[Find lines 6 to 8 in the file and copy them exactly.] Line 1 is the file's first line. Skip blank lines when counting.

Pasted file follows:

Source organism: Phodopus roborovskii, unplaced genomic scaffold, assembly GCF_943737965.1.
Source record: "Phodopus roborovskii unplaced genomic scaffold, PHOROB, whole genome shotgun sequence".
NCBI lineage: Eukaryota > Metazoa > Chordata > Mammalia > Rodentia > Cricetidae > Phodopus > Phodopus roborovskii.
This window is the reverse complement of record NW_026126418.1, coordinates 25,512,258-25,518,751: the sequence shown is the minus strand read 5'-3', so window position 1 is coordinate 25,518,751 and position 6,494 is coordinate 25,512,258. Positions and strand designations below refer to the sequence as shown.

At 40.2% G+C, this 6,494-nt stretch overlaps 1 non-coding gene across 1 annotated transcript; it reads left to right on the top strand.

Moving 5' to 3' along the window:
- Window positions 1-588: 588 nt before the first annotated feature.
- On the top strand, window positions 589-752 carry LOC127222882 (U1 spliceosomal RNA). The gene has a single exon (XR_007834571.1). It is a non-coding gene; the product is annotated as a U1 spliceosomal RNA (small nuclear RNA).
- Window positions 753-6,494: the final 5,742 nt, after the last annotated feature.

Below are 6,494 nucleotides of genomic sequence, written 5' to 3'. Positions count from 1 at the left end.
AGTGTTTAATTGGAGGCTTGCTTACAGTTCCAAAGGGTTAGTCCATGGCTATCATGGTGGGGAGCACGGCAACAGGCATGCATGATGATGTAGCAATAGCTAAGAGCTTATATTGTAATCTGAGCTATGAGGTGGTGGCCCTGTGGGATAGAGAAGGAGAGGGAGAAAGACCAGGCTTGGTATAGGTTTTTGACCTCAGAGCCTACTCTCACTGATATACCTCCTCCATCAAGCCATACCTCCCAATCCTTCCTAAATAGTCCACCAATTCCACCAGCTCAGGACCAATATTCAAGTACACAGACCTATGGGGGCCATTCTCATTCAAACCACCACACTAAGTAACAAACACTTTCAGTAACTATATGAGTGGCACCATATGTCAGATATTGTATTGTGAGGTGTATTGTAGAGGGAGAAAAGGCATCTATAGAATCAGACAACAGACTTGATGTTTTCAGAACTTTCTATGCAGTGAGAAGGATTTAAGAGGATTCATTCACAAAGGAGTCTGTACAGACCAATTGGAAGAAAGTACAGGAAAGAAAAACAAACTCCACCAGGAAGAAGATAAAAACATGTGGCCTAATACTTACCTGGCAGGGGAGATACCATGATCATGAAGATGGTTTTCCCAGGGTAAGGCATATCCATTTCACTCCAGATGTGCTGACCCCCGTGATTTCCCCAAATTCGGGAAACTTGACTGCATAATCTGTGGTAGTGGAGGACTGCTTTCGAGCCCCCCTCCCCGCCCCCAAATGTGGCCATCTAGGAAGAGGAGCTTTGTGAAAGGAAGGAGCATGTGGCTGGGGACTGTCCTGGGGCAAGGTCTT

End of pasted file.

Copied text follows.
Moving 5' to 3' along the window:
- Window positions 1-588: 588 nt before the first annotated feature.
- On the top strand, window positions 589-752 carry LOC127222882 (U1 spliceosomal RNA). The gene has a single exon (XR_007834571.1). It is a non-coding gene; the product is annotated as a U1 spliceosomal RNA (small nuclear RNA).